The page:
Several years ago I faced a difficult time of illness.  During that time some nerves along the right side of my body were affected.  Among other things, my right eye began to cross and over a period of a couple of years was severely crossed.  Prior to that time, I had worked long and hard to build my self-esteem and finally felt “beautiful” inside and out.  But that one physical flaw caused me to face internal demons all over again. They were self esteem demons that had haunted me through the years due to a time of abuse in my marriage years prior.  It’s funny because those close to me and even people I didn't really know seemed to think I was beautiful.  I didn't have problems dating or relating to people in business or even social environments; but every once in awhile I would look in the mirror and be less than happy with the woman I saw. When I had pictures taken of myself I would cover that right eye that had crossed.  It made me feel safe and happy.  I was covering a “flaw” that cut at me like a knife.  When I was in a store or in public somewhere I never could look people in the eye.  Last November, I had the opportunity to get surgery on that eye that not only corrected the issue but actually improved my vision greatly.  I had lost much of that vision as a child with a childhood injury.  The day of the surgery a close male friend of mine asked if he could be the one to take me to the hospital.  I wanted him there.  I needed him close.  Over the years he had told me how beautiful I was, how amazing I was.  Still, on the day of the surgery I felt so insecure, so vulnerable.  I wasn't allowed to wear any makeup that day and he would see me “warts and all” as they say!  So when he picked me up I let him in but would not even look him in the eye.  As soon as we got to the front door I put on sunglasses.  Even as we sat in the hospital waiting, I kept the glasses on part time.  When I was taken back and put in a hospital bed, he came back and kissed me on the cheek and told me everything would be okay.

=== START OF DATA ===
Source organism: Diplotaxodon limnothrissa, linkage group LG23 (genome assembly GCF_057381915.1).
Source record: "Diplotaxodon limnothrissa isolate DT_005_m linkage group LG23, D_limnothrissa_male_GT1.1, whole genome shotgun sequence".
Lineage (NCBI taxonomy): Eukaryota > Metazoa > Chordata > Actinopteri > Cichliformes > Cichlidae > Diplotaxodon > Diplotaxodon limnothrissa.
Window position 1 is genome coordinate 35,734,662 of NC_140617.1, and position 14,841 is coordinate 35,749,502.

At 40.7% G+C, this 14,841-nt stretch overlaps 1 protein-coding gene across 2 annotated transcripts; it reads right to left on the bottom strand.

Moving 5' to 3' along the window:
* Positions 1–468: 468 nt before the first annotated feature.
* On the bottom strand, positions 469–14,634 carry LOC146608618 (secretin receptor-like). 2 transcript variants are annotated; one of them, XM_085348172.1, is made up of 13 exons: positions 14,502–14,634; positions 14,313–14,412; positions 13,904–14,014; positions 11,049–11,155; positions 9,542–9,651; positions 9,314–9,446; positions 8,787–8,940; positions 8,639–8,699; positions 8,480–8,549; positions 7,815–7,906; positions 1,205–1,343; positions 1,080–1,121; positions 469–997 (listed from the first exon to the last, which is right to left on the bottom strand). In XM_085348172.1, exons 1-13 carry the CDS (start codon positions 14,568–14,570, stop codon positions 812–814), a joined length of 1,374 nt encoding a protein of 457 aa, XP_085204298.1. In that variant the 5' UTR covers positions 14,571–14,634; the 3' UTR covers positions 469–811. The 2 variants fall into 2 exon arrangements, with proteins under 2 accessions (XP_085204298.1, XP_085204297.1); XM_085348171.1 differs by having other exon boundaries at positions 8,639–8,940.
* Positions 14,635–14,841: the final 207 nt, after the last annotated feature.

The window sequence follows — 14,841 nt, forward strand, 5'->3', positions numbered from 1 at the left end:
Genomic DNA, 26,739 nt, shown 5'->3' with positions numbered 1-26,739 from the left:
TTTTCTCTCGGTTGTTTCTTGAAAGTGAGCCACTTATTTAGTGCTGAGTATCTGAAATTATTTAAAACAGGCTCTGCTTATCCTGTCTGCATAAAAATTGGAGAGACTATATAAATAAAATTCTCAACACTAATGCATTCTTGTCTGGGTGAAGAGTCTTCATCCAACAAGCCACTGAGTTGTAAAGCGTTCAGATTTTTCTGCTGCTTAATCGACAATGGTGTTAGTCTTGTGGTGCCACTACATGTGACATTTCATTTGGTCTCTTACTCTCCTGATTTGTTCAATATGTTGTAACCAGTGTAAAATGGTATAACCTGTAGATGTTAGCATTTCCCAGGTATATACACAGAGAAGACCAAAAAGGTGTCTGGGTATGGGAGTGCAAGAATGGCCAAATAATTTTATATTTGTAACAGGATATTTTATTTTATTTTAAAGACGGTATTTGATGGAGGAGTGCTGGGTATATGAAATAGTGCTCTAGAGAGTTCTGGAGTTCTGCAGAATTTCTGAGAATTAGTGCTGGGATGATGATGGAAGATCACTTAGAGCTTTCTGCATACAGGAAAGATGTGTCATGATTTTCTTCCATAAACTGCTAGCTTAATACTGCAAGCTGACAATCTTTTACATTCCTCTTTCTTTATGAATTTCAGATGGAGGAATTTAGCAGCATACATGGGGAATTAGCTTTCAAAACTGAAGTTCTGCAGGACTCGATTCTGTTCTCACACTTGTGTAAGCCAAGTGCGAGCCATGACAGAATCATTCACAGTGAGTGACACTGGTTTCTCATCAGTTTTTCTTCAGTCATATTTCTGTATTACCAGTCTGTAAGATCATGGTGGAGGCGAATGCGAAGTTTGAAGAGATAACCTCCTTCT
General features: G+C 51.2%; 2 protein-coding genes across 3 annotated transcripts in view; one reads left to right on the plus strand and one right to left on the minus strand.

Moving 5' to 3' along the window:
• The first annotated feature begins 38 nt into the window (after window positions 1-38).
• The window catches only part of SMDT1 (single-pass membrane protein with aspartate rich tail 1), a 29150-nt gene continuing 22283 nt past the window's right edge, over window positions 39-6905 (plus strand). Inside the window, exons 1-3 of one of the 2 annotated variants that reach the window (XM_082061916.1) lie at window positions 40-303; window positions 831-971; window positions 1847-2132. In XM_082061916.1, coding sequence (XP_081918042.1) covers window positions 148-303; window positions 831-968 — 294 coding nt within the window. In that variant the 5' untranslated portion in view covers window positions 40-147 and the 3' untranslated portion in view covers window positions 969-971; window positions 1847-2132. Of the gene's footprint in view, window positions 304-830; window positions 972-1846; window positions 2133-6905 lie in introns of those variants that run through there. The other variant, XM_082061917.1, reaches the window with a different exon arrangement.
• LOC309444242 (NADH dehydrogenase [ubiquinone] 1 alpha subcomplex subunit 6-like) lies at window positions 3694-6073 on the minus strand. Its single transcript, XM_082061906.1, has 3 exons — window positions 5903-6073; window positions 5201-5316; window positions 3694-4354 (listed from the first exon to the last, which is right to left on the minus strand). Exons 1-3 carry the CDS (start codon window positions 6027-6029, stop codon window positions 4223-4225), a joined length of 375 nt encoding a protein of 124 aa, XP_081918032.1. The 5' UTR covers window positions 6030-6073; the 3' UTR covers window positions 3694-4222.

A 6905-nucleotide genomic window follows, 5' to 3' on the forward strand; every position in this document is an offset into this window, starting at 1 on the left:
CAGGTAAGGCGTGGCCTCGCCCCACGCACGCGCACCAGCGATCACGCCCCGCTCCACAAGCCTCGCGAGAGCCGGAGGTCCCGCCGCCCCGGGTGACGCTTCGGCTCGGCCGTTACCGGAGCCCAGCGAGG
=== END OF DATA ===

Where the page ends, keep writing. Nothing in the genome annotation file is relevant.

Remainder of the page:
If I thought I had looked less than perfect before the surgery, after the surgery trumped that by a long shot.  I had this blood red eye that looked like Frankenstein’s sister!  Days and weeks passed however and my eye healed.  It was straight!  As I began to truly look at myself in the mirror I also began to “see” myself.  I faced some internal things that had been tucked so far down in my heart and soul that it took an emotional crow bar to pry them loose.  But little by little, day by day I began to give myself genuine love and acceptance.  One day I was talking to my friend.  He loves to compliment me on my beauty.  He had seen a picture of me in my Sunday finest.  He said “you have that beautiful thing going on.”  But then he clarified and said “ I've seen you all dolled up on Sunday, fixed up for a date, hanging out at home, hair all tousled and a mess or slicked back in a ponytail, makeup worn off at the end of a day and even no makeup the day of your surgery and in every case you had that beautiful thing going on.” He was right.  He had seen me in all those states, but had also seen me in all of my emotional states as well – happy, sad, fearful, peaceful, loving, callous, angry, joyful, laughing, crying… As we were talking, I was actually standing in the bathroom and looking at myself in the mirror.  You know, for the first time truly and completely I agreed with him.  Not because of what I saw, but what I felt and knew.  I had found the capacity to both love and be loved; to give acceptance knowing that I was accepted.  I realized more than ever that beauty was more than a painted on smile; it was a glow from deep in my heart.  Yes he was right I did have “that beautiful thing” going on!  So do you.  Take some time today to look in the mirror!